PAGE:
Hitchhiking Vietnam
life in vietnam
Children and Elderly

"I hadn't gotten very far along the road before they found me, veritable hoards of them. Three-foot-high munchkins in shiny white shirts and flip-flops, energetically swinging their plastic satchels on their way to class. They surrounded me in ever-deepening layers, shouting, "Lyn So!" with cheerful glee. They thought I was Russian. I set them straight and they brightened considerably. When I walked off they followed, showing no intention of making their way back to school."

Excerpt from Hitchhiking Vietnam
Vietnamese children, especially in the rural areas, are given much more responsibility at an early age than Western children. Expect to see two-year-olds dragging machetes longer than they are tall and four-year-olds tending half-ton water buffaloes.

Children are a great way to get into a village - they are friendly, curious, and usually not otherwise occupied. Interact with them, play games, get them to show you around. You will be welcomed everywhere. And face it, the kids will be tagging along whether you like it or not...

"Lyn So" means Russian. In remoter areas the kids have never seen a non-Russian Westerner. Russians are not popular, so if you tell them you're American (or any other nationality) you will get a much better reception.

Most children know a few words of English and will be quite relentless about practicing them.

The Vietnamese love children and give them many indulgences. The old European "children should be seen but not heard" doesn't exist here.

Children take care of children...
"The children darted in and out of the house like hummingbirds, the boys roughhousing and the girls stepping lightly, one hand behind their backs to settle the infants that invariably peeked over their shoulders. They played in groups of two or three and seemed to have the run of every house in the village. Having grown up in a highly segmented Western grammar-school world where seventh graders wouldn't be caught dead playing with sixth graders and smaller siblings were about as welcome as the mumps, I was surprised to see that age and gender seemed to make no difference to these kids. From oldest to youngest, their protective custody of each other was endlessly endearing. When I offered a four-year-old a box of cookies, she accepted it with open mouth and unblinking eyes, made a beeline for the other children, and opened it in their midst. It passed from hand to hand, each child taking only one, and was then returned to me, still half full. When I gave one cracker to a nine-year-old it immediately went to the infant on her back. I gave her a second one and that too, went to the baby. I had to give her two at once, and even then if the infant tugged on her earring it got both cookies, until it had eaten its fill. Apparently no one had told the teenage boys that they weren't supposed to like small children, and any toddler who ventured near the men's fireplace was likely to be scooped up into a pair of brawny arms and nuzzled, or swooped about like an airplane."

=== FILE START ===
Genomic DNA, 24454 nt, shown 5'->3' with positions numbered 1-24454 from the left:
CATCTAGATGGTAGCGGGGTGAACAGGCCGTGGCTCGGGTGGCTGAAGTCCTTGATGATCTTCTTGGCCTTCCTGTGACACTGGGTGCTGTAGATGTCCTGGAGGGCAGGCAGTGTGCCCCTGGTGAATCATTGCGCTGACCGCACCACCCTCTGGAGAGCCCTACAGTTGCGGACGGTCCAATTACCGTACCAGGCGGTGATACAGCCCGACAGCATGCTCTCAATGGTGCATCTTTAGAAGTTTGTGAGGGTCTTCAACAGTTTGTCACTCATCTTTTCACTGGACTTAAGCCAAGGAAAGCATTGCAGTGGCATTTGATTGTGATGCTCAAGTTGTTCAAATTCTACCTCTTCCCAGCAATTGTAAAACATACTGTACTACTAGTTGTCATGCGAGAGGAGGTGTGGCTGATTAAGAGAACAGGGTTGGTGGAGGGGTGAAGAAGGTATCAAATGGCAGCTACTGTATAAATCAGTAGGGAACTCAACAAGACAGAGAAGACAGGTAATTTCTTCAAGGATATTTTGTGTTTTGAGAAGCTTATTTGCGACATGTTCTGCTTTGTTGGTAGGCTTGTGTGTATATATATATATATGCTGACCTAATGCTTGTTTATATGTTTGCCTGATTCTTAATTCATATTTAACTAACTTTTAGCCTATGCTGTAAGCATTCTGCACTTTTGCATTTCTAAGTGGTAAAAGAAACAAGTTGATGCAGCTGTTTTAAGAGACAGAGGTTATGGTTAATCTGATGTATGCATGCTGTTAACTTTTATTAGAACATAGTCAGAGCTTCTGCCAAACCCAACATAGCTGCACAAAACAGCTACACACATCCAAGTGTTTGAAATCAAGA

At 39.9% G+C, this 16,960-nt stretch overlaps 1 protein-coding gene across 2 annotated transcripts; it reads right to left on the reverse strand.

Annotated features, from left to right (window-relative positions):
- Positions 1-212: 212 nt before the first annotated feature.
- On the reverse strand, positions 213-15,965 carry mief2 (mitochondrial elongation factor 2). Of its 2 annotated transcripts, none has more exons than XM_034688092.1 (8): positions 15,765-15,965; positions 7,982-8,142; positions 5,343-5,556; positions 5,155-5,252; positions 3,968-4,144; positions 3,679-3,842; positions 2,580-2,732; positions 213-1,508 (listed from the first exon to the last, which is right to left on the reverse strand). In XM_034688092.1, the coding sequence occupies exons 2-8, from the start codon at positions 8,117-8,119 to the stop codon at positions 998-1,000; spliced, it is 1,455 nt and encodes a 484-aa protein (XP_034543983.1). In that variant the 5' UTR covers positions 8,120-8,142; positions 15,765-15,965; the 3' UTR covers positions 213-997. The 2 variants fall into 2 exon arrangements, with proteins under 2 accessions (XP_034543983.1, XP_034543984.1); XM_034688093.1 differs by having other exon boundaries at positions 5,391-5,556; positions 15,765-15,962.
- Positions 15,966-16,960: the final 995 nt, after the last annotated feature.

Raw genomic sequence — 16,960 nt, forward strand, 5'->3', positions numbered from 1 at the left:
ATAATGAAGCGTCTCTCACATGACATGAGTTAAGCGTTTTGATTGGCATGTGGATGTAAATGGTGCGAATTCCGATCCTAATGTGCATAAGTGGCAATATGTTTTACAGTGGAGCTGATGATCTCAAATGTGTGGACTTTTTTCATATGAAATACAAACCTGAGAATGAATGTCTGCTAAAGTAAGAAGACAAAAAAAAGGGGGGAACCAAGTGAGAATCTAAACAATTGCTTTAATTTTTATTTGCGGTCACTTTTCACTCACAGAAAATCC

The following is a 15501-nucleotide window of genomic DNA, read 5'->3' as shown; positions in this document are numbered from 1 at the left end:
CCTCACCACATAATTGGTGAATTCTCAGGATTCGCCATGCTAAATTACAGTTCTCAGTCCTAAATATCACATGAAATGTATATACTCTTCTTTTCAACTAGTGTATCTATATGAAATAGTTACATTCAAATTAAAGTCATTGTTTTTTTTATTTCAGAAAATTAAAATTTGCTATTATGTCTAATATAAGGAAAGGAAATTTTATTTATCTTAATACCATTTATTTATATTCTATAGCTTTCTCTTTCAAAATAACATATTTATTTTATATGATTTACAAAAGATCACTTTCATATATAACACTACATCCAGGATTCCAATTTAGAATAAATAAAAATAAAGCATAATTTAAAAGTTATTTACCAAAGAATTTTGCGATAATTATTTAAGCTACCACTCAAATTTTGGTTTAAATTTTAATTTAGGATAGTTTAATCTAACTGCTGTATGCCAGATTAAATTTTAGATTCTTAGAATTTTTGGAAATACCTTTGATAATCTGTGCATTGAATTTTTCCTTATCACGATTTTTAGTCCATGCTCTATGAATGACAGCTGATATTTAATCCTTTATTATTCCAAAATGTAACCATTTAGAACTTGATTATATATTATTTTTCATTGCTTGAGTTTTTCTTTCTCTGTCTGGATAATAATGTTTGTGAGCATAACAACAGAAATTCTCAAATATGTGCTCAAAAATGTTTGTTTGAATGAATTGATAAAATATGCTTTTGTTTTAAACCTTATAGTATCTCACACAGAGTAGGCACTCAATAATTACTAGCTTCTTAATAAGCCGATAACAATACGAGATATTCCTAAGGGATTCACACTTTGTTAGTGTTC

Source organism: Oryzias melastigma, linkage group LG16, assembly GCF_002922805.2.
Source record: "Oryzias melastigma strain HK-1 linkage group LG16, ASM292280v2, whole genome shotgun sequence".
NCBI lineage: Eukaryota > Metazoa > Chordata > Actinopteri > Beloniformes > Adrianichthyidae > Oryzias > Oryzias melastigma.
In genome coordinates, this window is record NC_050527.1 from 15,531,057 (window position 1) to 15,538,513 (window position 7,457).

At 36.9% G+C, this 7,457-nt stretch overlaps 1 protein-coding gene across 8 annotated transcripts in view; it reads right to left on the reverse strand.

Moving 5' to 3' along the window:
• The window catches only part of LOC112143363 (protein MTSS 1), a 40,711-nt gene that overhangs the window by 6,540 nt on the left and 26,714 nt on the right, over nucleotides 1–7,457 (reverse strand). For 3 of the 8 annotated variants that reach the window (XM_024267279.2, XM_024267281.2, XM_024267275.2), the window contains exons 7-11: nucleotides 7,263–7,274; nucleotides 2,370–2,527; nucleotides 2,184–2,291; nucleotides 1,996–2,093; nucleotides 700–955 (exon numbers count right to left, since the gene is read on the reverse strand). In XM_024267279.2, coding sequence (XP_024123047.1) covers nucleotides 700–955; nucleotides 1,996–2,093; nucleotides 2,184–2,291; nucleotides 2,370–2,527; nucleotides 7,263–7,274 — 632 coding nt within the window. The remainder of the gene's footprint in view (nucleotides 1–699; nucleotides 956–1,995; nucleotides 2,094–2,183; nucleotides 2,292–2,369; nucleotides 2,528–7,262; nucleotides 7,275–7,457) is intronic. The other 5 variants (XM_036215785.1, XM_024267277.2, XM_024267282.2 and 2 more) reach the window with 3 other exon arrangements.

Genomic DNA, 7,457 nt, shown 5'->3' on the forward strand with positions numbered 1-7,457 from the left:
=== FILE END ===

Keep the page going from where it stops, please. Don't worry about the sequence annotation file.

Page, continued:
Excerpt from Hitchhiking Vietnam

With the advent of tourists in Sapa, the kids there underwent an overnight transformation. They suddenly started demanding pens and candy and, when they didn't get any, throwing stones.

Children are everywhere in rural areas, rather like crickets. Don't expect ever to be alone.

In the cities the beggar children often slip into cafes and eat the leftover food that the patrons have left in their bowls. For this they are kicked, shouted at, and beaten by the store owners.


"I continued along the mountainside until I turned a corner and came upon an old Hmong woman walking slowly towards me along the path. She took one look at me, hitched up her skirts and jumped with remarkable agility over the lip of the nearest terrace. By the time I reached the edge she was nowhere to be seen. Not wishing to scatter the elderly population, I left the trail and continued my climb straight up the mountain slope."

Excerpt from Hitchhiking Vietnam
In Vietnam it is one of the principal duties of the children to take care of their aging parents and to tend the graves and altars of the ancestors. For this reason it was particularly devastating that the war took so many of the country's young people, leaving few to caretake an entire generation of aging parents... Keep this in mind when you see an old man or woman begging on the streets of one of the major cities.

It can be very hard for Americans to understand the importance of ancestor worship in Vietnam. I once came across an older woman in the Central Highlands who, unlike most of his fellow villagers, looked at me with distaste, spat on the ground, and turned away. I asked my hosts about her that night. They told me that she had lost her three sons in the American war. She and her husband had long ago accepted their deaths and held no grudge against the Americans - until 1994, when she had heard of a US MIA team visit to a nearby village.

Why the sudden anger? Because she had no idea where her own sons were buried. This meant that her children's spirits were doomed to wander the land without rest. And since she had no more children to tend her grave when she died, she was facing the same fate. So why, she asked, should the Vietnamese government be helping the Americans to find their missing sons when they had done almost nothing for their own soldiers and their families?

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